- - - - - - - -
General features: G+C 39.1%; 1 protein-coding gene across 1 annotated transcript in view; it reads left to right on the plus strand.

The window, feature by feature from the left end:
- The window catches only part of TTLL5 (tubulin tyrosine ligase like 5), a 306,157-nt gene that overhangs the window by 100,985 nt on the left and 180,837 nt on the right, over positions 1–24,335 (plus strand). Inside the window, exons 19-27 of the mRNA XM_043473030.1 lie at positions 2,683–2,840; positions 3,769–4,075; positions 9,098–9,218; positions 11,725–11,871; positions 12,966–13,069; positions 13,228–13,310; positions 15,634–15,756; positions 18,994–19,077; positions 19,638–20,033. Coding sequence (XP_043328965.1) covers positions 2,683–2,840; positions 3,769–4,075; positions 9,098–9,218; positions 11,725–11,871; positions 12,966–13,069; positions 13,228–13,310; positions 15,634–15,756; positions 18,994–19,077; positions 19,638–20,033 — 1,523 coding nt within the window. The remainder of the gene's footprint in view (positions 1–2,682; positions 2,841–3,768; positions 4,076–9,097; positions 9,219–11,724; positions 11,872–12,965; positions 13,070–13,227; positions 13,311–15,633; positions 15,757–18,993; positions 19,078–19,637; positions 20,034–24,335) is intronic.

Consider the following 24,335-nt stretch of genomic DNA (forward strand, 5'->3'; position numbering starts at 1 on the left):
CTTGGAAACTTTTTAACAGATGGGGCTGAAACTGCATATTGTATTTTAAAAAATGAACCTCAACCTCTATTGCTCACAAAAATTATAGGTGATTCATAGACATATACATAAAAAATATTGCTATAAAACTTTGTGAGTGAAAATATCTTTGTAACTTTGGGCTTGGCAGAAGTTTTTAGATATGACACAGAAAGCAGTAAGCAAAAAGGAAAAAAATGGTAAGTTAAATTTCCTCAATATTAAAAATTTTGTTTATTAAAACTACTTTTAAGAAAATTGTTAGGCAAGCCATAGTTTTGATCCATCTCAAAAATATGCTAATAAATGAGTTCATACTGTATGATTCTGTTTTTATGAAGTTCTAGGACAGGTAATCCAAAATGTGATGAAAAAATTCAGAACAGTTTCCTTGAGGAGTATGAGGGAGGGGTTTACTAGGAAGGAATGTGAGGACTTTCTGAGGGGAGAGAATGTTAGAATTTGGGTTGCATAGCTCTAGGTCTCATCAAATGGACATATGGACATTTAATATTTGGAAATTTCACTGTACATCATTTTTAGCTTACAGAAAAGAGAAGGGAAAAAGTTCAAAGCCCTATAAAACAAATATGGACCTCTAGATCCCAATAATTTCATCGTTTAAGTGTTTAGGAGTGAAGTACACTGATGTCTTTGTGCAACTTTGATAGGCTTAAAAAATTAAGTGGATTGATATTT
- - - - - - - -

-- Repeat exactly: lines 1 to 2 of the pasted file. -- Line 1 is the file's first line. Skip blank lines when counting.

General features: G+C 39.1%; 1 protein-coding gene across 1 annotated transcript in view; it reads left to right on the plus strand.

The window, feature by feature from the left end: